http://imgur.com/Utv1F6M

The issue at hand (I should have mentioned this earlier) is that whenever I plug it in, it always registers a down signal from the stick, regardless if the joystick is even connected to the board. This basically leaves two culprits, either the board or the cord, and I’m leaning towards the cord seeing as it’s the only moving part of the two. Do you guys know if part is replaceable, or if there’s a way to verify this?


#5

The buttons are attached to the PCB, hori loves doing this for some reason, that’s why it seems attached to the top of the unit.

http://puu.sh/5RPw7.jpg

See this pattern? It looks kind of familiar, kind of like a reversed vewlix. If you want the PCB out you’ll have to desolder the buttons from these locations. It’ll be tricky and if you’re not used to a soldering iron you’ll likely destroy everything, but on the upside if you don’t care about the PCB it’s good training experience.

I don’t think a free-floating wire (as in after you disconnect the wire from the stick) could send a signal to the PCB. How do the connects on the end look? Are they possibly bent or something? So it sounds like the PCB is broken…

You could multimeter it up and see if there’s something going on possibly…

Wait hold on, I’m confused by your third picture, you’re unplugging the controller port from the whole PCB and it’s still sending a signal? Yeah that’s definitely a short in the connector.

Furthermore

The ebay link in your first post shows that the PCB you’re interested in buying comes with this cable, so yes it is possible to acquire. Verification involves a multimeter and some nitty gritty stuff potentially, like opening up the controller port and probing, although I personally would be convinced after plugging it in with no PCB attached and signals still being sent.


#6

I.think its awesome that you want to attempt modding a joystick. Besides people in a forum like this everyone seems to just want to pay money and not work on things. I enjoy modding sticks, its fun for me, especially something that seems like a challenge.
Def sounds like a cord issue, are there any visible kinks in the cord especially where it meets the case on.the outside?
As far as the arcade parts go, I would imagine it would be pretty simple to get a sanwa jlf in there or a ls56. If the joystick is common ground super easy, if not, it will require just alittle effort. If clearance is an issue you may beable just to grind the bottom of the shaft abit or swap in the original stick shaft if it fits. Done that on a fs3 before. Both methods actually. As far as the buttons go, it really depends if 30mm buttons will work with your space or not.
Good luck


#7

Is there a sticky for using a multimeter on pcbs? Like general setting used etc? If so it would be good to read that and also read alittle on soldering. Those are two important things


#8

As far as an introduction to modding, darksakul posted [this](General Troubleshooting & Repair Guide but for multimeter and soldering use I don’t believe there’s a beginner guide on here, since there’s so many online resources.

Such as this which is what I found in 0.1 seconds using google.

Essentially don’t try to measure amperage on a PCB unless you know the probe points extremely well.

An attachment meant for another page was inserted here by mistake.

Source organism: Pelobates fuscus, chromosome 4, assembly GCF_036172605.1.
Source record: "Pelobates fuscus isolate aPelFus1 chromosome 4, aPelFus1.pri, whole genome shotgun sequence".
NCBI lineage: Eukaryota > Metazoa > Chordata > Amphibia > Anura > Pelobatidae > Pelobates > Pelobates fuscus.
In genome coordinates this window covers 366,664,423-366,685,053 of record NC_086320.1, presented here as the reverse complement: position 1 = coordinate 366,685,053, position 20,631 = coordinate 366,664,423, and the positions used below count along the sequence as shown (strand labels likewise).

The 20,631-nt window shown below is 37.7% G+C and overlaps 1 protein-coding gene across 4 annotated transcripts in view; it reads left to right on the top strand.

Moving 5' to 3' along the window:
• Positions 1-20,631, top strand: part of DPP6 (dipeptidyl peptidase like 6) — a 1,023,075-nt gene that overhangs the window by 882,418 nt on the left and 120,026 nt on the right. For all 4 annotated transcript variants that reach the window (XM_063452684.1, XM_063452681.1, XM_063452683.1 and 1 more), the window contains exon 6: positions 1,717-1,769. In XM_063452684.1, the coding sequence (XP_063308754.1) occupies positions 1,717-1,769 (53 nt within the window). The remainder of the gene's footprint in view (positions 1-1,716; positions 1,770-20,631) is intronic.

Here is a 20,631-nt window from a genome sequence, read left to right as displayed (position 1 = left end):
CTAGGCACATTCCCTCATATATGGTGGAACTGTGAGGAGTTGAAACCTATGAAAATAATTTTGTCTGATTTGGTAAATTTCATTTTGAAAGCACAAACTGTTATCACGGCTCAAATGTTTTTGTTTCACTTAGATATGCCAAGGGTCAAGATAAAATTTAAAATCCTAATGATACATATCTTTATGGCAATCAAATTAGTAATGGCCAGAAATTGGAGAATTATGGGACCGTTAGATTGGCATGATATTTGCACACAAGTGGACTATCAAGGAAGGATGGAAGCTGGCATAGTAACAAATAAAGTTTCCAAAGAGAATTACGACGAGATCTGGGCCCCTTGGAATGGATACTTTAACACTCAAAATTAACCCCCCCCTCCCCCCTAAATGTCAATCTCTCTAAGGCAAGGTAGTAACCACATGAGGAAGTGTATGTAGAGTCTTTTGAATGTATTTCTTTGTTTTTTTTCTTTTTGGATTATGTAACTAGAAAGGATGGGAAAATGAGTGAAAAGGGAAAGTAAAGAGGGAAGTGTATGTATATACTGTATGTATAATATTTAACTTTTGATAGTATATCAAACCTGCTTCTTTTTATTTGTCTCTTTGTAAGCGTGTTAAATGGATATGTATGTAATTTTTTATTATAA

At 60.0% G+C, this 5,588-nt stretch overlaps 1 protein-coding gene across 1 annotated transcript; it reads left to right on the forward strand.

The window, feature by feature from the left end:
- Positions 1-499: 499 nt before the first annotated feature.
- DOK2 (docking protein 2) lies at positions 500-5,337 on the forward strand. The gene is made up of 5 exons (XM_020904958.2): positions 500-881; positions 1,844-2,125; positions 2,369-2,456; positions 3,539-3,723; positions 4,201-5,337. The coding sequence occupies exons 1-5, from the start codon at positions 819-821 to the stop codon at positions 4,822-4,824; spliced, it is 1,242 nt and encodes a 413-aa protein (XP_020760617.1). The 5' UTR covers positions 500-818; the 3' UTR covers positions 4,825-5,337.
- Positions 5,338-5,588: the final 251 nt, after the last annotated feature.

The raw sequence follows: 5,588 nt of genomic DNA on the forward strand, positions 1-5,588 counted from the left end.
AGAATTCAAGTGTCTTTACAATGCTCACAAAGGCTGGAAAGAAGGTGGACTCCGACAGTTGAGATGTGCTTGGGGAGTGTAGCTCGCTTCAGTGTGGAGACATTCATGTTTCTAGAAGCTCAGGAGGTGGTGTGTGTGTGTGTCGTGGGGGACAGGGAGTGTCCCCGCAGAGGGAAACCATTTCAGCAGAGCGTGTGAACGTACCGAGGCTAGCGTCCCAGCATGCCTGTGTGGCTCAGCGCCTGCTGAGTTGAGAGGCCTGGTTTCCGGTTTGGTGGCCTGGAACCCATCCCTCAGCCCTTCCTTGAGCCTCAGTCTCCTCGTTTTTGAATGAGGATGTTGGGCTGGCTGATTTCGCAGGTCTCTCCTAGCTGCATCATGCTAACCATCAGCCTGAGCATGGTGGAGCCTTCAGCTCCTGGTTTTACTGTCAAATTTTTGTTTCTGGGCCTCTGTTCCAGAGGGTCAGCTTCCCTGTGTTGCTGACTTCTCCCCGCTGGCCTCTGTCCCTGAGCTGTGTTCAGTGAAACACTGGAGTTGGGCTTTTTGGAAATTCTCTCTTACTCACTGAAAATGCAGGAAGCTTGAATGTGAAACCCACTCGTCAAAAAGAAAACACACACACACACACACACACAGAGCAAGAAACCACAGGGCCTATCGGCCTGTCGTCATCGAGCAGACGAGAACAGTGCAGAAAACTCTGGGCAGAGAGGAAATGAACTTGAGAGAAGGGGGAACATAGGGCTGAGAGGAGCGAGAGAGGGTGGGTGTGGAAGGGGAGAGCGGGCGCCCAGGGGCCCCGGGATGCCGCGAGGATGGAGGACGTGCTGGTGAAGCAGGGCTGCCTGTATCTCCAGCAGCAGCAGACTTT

Also don’t cross the probes while probing (although this one should be common sense).


#9

Nsc- good link, I looked over it quickly, there is a wealth of info on there.

Sean- any new developments?


#10

Sorry for the delay guys! I’m about to leave on a trip for a few weeks, but before I go I wanted to order the new encoder to replace the board. Naturally I’ll be updating the heck out of this thread when I get back! I think for now, I’m going to try and buy replacement buttons and a replacement encoder similar to the one I first posted, but what do you guys think? As you mentioned, I may have to enlarge the button holes a little, and I would like to keep the stick if possible (though possibly replace it in the future). Let me know, I leave in 24 hours!


#11

Oh! And I was wondering if you guys knew what I should do for the start/select buttons! Can I keep the ones I have, how hard would keeping them be, etc (as you guys mentioned, I probably won’t be able to do much for the turbo buttons).


#12

Somewhat off topic but the first thing I thought about that stick was "Dremel out that turbo area and put in one of those $30 tablets"
XD


#13

If I had that stick, I would try to make a custom plexi for it, alittle thicker than the usual artwork plexis. That way I could change the button lay out to 6 buttons and in a layout config you want, move the joystick hole further down and to the left for comfort. Ditch the original PCB all together, add a hacked ps PCB in there. Doing this would mean laying your new plexi over it, tracing all the button holes and joystic hole and then cutting it out with a dremel, hole saw, etc. You would even add two 24mm buttons to the plexi for start and select. It would also mean custom fitting a joystick in the case. Not hard at all. I could get a ls56 in there. Like I said, that looks like a fun project.


#14

I didn’t see that encoder you were talking about. It looks like a easy alternative and already has the qds for the buttons and plug for the joystick. My only concern is quality, lag issues, and if the thing even works properly.

If you don’t mind me asking what city are u located in?


#15

Vancouver, BC!


#16

Ok, so I’ve just ordered the $20 ps2 encoder! For now, I’ll just want to try hooking it up to the joystick, and go from there. I’ll post here the moment I have some updates, but that will be a little over two weeks from now, due to my holiday trip. Talk to you guys then!


#17

I’m back! Then encoder seems to work just great, I’m now going to order some replacement buttons. The ones that were included seem a little sticky. Would these ones do the trick, or should I order some others?


#18

Those are not Sanwa buttons, just some dodgy knock off.

You’ll be wanting 30mm buttons, either Sanwa (OBSF-30) or Seimitsu. IIRC you will need to file off the tabs around the button holes, aside from that the 30mm buttons should fit in.

If you wanted a new joystick then the Seimitsu LS-33, 55, 56, 58 series can be installed with next to no modding. I wish all budget Hori sticks were like that : /


#19

Thanks, that’s good to know! Any recommendations on where to purchase these parts?


#20

Where do you Live?


http://www.focusattack.com/

for USA

If you’re not USA then look around a bit I guess?